{Photography} It’s All About The Meter ~ How To Use Your DSLR’s Meter

Ready to really use your DSLR in full manual mode?  I am going to show you how to use your camera’s meter. Does just reading those words make you anxious? Well, relax already!! This is about having fun and no one will be getting graded! Like I’ve been telling you, I am not a professional but I did have to learn how to use my camera so that I could take pictures for my blog posts. The part of my camera that finally made it easy is the meter!

(Sorry I’m sure you are sick of this picture but it helps to see what parts of the camera I’m talking about)
So, how does the meter work? The meter has lines on it that span from + (plus) to – (minus) with a 0 (zero) in the middle.  When the lines are to the + (plus) side, the picture has more light and when the lines are to the – (minus) side the picture has less light.  By changing the aperture or shutter speed, these lines will move more toward the + or -.

The meter is also visible through the viewfinder (at the bottom) so I can make adjustments while the camera is up to my eye.

1} I start out by setting the aperture to what I want (remember:  small number ~ small focus area or big number ~ big focus area).  I love a small focus area and since I am going to be taking pictures of some tulips I want the background fuzzy…so I set the aperture to 4.5/f by turning the Front Dial.
2} Next, I look through the viewfinder and press the shutter-release button halfway to focus on the subject (I need to do a whole different post on this focusing business) until I hear a beep.  The little rectangle labeled “Focal Point” in the picture above is where the camera will focus.
3} Now, looking at the lines on the meter, I move the Rear Dial to the right —-> to make the lines move away from the + (plus) and toward the – (minus) making the picture darker.  In the picture above, you can see 1 line to the left of the 0 (zero) toward the + (plus).  Quite often you want the lines to be at 0 (zero) meaning no lines to the left or right and that is what aperture priority does for you.  You choose the aperture and the camera will set the meter to that 0 (zero) for you BUT this isn’t always the best choice!Clear as a Minnesota lake in August?  I can hear you going SAY WHAT??  So, I will give you some examples because a picture is worth about a million of my words.

In the picture above, I am still at an aperture setting of 4.5/f but there are lots of lines going toward the + (plus) on the meter and the picture is overexposed (too much light).  To get back toward the zero, I would turn the Rear Dial to the right.  My thumb can turn that dial when I am looking through the viewfinder.

This picture has too many lines toward the – (minus) and the picture is underexposed (too dark).  To get back toward the zero, I would turn the Rear Dial to the left.

This picture is has no lines or the meter is at the 0 (zero).  This is where aperture priority would put you but to me the picture is still too dark.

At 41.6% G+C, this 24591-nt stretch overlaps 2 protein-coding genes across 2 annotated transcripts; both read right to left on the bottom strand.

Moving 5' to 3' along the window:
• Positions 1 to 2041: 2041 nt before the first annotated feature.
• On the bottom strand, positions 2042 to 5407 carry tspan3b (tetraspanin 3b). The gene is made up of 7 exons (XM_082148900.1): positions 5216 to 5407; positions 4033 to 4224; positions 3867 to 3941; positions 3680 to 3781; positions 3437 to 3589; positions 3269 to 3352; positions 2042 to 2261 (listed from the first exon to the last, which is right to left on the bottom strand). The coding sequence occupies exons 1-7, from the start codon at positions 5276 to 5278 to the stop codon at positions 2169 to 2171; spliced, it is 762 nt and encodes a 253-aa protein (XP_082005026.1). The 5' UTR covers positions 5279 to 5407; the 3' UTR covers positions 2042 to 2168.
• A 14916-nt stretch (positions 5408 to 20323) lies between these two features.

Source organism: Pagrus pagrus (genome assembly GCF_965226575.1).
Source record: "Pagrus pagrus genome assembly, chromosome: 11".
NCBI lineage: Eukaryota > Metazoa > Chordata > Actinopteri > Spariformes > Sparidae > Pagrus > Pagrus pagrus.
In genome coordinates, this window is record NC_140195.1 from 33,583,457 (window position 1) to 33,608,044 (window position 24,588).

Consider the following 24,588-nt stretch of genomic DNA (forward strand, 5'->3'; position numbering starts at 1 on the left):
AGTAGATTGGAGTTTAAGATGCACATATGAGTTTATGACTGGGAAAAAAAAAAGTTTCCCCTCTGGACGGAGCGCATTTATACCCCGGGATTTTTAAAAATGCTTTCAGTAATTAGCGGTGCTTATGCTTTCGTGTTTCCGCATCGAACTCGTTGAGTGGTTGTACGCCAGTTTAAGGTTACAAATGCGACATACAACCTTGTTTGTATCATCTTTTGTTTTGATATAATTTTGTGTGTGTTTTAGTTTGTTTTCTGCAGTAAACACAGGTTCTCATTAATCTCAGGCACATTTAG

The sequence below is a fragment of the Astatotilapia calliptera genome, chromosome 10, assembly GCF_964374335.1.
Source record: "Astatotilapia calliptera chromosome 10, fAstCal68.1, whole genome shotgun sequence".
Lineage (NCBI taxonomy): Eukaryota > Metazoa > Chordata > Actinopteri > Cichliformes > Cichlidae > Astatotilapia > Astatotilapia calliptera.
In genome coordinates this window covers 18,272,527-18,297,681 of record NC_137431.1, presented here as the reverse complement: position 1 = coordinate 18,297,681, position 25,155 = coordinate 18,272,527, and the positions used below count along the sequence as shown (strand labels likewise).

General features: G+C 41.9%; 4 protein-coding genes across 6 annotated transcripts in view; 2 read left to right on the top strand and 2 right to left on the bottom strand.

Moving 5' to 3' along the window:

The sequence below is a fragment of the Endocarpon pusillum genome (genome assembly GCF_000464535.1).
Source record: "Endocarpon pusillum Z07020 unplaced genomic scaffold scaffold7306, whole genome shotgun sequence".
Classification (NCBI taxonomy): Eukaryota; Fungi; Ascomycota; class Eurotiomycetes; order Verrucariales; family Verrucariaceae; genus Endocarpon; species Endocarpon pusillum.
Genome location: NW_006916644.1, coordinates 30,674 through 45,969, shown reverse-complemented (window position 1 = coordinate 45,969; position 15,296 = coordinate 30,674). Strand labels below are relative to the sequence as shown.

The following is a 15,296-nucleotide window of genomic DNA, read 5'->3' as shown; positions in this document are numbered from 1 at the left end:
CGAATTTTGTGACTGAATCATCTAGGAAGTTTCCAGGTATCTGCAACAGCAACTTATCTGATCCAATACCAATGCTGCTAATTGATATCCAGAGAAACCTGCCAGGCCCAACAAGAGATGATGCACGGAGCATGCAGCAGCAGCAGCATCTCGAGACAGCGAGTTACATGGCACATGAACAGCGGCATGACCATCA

So, I turned the Rear Dial a bit to the left making the lines go toward the + (plus) making the picture a bit brighter.  That is exactly why I don’t use the aperture priority setting but control it myself.  The reason this happens is that, depending on where I set the focal point, the camera will do the settings there.  Look at how bright the yellow tulip is and how dark the purple tulip is.  The inside of the purple tulip is black and if I wanted it to show, I would have to move way toward the + (plus).  The inside would show up and the rest of the tulips (especially the yellow one) would become overexposed but it would probably look neat.  It was starting to rain when I took these so I didn’t mess around anymore. :)

To sum it up:

Set aperture & adjust meter to zero!

Then, check the picture preview on your camera and adjust a little more if necessary!  I REALLY hope you try it because it is so easy!  You don’t even have to understand the why!  Just know:

Plus means brighter & minus means darker!

I almost forgot to add that you can do this same technique when setting the shutter speed first.  Just set the shutter speed to where you want it (Rear Dial) and then adjust the meter using the Front Dial to get it to 0 (zero).

Please let me know if you have any questions! You can check out my other photography posts here.

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Comments

  1. GabbysMama says:

    This was very helpful. Thank you!

  2. I just started doing this because my new camera overexposes. Thanks for the examples.

  3. I will play around with this today, been out taking pictures, totally adjusting the aperature but getting nothing blurred. I need to take it slower and work with the meter too!

  4. need to try this! i always feel like my photos are too dark even when i change the aperature and shutter speed…didn’t think about trying the meter too!

  5. I need one of these cameras…but every time I start saving up, I end up spending the money on a trip somewhere instead! :(

  6. Great tutorial.. I already use my meter, but you explained it so well.. I must pin it for future reference!

  7. So helpful … thanks, Tonia!

  8. I couldn’t do it without the meter! Although I like my pics best when the meter is +1!

  9. Wow, Tonia. You actually made that sound easy. I think I might be ready to give it a go. I’ve been so frightened by the words “manual” and “camera” in the same sentence! LOL

    Anne xx

  10. I’m going to have to get my camera out & play around with it while reading this post. Great tips here! I love the photography posts that you do!

  11. Ok, I think I followed this… :) I need to play around a bit in manual for sure. I just bought a 50mm lens and am really loving it!

  12. I have a wimpy little camera but once I buy me a better one I am coming back to check out all of your tips. As always your pictures are just stunning!

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